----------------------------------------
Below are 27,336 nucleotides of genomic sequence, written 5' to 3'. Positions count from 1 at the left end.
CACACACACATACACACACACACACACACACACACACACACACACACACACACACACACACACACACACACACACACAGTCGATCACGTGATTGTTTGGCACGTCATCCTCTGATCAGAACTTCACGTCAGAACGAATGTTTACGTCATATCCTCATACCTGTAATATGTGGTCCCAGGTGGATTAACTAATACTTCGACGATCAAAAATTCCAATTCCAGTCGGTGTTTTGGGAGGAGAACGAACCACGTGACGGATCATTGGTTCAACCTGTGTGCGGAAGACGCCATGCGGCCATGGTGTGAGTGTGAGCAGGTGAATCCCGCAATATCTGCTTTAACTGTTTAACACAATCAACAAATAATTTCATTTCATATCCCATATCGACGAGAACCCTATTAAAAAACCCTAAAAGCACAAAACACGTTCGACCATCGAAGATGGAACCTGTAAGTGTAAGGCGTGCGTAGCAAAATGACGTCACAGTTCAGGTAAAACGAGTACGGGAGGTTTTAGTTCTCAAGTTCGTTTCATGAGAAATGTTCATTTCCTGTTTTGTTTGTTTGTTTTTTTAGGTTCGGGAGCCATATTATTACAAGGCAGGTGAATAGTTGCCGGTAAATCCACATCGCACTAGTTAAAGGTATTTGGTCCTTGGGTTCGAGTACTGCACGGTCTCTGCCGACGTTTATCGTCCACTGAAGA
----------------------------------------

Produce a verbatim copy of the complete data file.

Below are 27,336 nucleotides of genomic sequence, written 5' to 3'. Positions count from 1 at the left end.
CACACACACATACACACACACACACACACACACACACACACACACACACACACACACACACACACACACACACACACAGTCGATCACGTGATTGTTTGGCACGTCATCCTCTGATCAGAACTTCACGTCAGAACGAATGTTTACGTCATATCCTCATACCTGTAATATGTGGTCCCAGGTGGATTAACTAATACTTCGACGATCAAAAATTCCAATTCCAGTCGGTGTTTTGGGAGGAGAACGAACCACGTGACGGATCATTGGTTCAACCTGTGTGCGGAAGACGCCATGCGGCCATGGTGTGAGTGTGAGCAGGTGAATCCCGCAATATCTGCTTTAACTGTTTAACACAATCAACAAATAATTTCATTTCATATCCCATATCGACGAGAACCCTATTAAAAAACCCTAAAAGCACAAAACACGTTCGACCATCGAAGATGGAACCTGTAAGTGTAAGGCGTGCGTAGCAAAATGACGTCACAGTTCAGGTAAAACGAGTACGGGAGGTTTTAGTTCTCAAGTTCGTTTCATGAGAAATGTTCATTTCCTGTTTTGTTTGTTTGTTTTTTTAGGTTCGGGAGCCATATTATTACAAGGCAGGTGAATAGTTGCCGGTAAATCCACATCGCACTAGTTAAAGGTATTTGGTCCTTGGGTTCGAGTACTGCACGGTCTCTGCCGACGTTTATCGTCCACTGAAGA